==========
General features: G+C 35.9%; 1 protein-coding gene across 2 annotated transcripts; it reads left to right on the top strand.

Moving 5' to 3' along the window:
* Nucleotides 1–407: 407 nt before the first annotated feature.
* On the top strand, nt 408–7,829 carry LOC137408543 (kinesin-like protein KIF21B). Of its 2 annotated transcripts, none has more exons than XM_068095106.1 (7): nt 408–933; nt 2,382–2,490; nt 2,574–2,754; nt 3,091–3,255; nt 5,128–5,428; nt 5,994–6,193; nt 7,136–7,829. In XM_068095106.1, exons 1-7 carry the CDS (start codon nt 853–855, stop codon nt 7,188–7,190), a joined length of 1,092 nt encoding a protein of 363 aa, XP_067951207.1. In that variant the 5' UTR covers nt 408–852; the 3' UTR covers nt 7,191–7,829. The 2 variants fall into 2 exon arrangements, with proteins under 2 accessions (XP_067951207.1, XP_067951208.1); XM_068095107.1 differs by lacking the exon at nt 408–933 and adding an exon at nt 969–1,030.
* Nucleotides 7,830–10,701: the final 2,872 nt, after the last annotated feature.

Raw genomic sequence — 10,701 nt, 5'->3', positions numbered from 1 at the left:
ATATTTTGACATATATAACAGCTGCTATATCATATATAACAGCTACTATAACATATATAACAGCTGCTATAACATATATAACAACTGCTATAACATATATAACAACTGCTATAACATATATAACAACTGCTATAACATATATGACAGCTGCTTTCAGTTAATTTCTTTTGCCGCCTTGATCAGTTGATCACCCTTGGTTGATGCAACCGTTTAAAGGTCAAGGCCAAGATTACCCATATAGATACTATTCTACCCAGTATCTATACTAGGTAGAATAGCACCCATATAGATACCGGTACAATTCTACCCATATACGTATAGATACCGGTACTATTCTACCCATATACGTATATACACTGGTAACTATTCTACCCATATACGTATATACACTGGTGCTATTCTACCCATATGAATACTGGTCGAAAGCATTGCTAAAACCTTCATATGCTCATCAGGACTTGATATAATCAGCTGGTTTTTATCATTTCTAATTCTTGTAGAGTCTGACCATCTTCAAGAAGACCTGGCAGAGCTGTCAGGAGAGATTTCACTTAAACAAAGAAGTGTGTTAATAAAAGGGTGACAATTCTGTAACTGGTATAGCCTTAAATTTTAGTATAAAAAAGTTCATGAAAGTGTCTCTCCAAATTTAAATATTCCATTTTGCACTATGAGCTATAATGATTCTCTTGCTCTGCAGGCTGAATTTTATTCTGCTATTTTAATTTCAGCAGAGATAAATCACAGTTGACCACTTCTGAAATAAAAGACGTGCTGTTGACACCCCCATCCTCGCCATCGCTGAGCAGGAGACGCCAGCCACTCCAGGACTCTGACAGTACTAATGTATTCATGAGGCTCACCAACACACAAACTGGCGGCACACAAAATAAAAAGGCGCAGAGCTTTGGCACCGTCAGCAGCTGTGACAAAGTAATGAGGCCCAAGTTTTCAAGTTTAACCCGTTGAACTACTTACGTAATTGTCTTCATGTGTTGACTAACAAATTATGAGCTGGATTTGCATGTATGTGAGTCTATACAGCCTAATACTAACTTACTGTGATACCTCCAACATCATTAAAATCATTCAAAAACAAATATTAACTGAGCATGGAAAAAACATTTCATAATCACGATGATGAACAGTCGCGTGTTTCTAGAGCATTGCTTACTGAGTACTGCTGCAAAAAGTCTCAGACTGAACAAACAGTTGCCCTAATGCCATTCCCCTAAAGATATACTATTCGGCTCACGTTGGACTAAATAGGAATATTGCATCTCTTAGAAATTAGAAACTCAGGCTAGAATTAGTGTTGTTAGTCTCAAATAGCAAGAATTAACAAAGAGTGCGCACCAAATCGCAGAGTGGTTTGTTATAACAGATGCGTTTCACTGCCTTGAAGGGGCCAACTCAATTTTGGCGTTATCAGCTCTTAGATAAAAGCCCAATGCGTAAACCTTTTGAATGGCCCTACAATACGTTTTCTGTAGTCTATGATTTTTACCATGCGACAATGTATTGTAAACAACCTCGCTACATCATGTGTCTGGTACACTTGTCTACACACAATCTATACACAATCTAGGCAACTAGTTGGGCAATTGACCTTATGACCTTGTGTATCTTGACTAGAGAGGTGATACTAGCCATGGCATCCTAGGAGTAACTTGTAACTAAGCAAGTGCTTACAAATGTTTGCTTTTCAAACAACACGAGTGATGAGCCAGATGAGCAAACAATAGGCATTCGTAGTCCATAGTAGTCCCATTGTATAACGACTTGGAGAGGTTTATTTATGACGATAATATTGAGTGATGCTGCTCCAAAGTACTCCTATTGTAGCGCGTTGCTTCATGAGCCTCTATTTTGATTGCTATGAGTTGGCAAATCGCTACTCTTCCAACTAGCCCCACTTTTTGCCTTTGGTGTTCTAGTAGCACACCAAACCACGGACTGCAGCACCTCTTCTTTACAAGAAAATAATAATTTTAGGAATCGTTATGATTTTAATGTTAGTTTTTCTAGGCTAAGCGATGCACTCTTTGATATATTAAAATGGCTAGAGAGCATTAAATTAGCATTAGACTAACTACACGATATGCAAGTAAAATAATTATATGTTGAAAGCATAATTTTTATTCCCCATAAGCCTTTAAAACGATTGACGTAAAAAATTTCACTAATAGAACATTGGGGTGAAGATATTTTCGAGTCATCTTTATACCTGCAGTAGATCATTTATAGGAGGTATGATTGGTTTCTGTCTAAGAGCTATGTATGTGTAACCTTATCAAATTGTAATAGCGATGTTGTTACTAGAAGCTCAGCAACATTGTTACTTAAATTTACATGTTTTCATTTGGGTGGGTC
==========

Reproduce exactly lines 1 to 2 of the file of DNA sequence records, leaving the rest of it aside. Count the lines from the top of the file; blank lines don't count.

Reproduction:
General features: G+C 35.9%; 1 protein-coding gene across 2 annotated transcripts; it reads left to right on the top strand.

Moving 5' to 3' along the window: